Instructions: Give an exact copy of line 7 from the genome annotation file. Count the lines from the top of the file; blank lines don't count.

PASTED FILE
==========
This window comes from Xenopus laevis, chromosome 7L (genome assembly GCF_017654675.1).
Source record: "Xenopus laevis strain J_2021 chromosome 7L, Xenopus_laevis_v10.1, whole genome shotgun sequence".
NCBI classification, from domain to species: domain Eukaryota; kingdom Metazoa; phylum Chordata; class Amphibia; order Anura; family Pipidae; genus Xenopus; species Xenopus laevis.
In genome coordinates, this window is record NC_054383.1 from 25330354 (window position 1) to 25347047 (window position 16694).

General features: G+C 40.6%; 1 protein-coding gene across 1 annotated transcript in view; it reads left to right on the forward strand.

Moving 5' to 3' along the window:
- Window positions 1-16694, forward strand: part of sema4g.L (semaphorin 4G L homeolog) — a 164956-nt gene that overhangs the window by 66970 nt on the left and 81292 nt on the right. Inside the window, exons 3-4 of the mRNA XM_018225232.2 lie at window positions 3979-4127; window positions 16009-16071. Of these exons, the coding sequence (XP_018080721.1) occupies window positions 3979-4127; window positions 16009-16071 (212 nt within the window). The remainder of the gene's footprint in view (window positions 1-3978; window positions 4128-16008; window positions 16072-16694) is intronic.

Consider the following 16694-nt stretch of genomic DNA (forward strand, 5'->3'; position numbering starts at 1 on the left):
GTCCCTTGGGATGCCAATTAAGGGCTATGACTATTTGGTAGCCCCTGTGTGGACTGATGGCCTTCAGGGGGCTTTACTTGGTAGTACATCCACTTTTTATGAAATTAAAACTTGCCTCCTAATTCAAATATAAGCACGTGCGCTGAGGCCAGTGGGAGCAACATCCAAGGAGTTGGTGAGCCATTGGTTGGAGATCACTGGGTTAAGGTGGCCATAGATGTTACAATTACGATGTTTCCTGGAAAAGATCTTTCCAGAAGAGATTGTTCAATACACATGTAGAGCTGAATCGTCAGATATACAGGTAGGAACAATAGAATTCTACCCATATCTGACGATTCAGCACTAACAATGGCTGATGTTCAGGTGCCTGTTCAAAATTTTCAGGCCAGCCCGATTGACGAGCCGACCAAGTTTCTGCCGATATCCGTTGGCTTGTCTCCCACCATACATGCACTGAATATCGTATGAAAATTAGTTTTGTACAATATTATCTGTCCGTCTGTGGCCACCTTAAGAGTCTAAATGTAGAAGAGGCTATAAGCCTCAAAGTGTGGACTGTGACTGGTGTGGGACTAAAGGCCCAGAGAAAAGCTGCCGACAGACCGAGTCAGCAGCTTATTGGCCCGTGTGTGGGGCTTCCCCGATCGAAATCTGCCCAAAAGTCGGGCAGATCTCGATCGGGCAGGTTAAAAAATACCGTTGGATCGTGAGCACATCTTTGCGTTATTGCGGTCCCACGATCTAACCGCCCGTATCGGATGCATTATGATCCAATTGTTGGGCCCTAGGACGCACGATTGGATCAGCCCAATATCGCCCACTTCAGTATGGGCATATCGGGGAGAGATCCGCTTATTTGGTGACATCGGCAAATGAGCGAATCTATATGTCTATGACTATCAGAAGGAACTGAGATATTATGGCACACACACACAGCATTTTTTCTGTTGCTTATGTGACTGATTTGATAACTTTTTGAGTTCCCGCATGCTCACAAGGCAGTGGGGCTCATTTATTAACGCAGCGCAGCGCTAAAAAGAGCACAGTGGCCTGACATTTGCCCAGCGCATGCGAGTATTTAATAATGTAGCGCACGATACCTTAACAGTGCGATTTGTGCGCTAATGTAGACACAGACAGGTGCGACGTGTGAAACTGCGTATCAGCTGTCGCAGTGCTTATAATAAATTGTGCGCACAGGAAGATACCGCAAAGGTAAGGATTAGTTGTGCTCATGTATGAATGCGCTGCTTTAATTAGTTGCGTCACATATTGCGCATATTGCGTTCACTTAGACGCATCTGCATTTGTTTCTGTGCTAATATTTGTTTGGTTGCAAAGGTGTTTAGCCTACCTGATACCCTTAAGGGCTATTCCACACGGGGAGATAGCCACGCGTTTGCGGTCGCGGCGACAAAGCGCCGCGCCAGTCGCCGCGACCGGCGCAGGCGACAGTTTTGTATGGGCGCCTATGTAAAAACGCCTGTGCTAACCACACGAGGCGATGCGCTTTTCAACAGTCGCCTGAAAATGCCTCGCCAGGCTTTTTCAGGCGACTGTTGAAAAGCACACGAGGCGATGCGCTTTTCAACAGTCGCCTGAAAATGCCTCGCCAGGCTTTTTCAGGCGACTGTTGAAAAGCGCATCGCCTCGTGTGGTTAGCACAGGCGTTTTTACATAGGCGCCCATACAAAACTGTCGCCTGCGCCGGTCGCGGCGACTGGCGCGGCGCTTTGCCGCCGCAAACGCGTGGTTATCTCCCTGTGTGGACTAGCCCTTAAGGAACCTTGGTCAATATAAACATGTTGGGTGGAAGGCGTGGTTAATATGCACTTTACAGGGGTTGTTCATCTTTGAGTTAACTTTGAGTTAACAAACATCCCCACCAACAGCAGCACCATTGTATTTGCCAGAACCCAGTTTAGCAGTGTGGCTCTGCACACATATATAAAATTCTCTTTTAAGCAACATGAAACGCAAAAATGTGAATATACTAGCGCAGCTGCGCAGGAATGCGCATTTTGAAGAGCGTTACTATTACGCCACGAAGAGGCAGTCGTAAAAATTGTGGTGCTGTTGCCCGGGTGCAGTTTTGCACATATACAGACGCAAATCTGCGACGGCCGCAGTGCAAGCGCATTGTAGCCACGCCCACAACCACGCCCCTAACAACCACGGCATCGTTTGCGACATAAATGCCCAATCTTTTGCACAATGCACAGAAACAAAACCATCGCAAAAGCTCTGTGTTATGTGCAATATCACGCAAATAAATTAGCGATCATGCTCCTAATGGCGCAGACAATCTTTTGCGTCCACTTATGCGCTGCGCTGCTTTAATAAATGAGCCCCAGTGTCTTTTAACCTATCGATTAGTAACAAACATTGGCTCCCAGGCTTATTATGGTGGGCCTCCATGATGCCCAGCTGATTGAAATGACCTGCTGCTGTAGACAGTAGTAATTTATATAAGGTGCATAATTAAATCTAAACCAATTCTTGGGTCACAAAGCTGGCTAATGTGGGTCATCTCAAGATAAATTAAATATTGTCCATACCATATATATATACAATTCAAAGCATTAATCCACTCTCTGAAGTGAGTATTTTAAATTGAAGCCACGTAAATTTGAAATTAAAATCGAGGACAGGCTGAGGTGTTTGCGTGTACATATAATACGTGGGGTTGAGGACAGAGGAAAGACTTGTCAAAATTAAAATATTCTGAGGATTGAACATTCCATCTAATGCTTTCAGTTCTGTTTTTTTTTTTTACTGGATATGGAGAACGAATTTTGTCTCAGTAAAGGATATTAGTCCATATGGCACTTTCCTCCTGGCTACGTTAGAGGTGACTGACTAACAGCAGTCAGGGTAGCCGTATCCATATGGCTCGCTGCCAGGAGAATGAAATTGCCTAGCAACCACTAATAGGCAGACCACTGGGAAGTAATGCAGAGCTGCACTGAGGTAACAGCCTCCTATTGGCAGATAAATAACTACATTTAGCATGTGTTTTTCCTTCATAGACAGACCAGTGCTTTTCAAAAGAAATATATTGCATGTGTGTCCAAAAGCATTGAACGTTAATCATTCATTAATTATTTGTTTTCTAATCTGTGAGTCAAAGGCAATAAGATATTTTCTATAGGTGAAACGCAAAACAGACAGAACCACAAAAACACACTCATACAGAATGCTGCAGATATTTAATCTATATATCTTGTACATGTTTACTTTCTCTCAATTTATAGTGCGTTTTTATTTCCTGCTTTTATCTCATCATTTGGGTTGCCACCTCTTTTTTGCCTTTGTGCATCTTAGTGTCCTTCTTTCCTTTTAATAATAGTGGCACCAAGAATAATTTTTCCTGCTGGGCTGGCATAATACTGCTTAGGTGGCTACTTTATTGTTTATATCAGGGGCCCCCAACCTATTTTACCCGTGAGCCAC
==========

- Window positions 1-16694, forward strand: part of sema4g.L (semaphorin 4G L homeolog) — a 164956-nt gene that overhangs the window by 66970 nt on the left and 81292 nt on the right. Inside the window, exons 3-4 of the mRNA XM_018225232.2 lie at window positions 3979-4127; window positions 16009-16071. Of these exons, the coding sequence (XP_018080721.1) occupies window positions 3979-4127; window positions 16009-16071 (212 nt within the window). The remainder of the gene's footprint in view (window positions 1-3978; window positions 4128-16008; window positions 16072-16694) is intronic.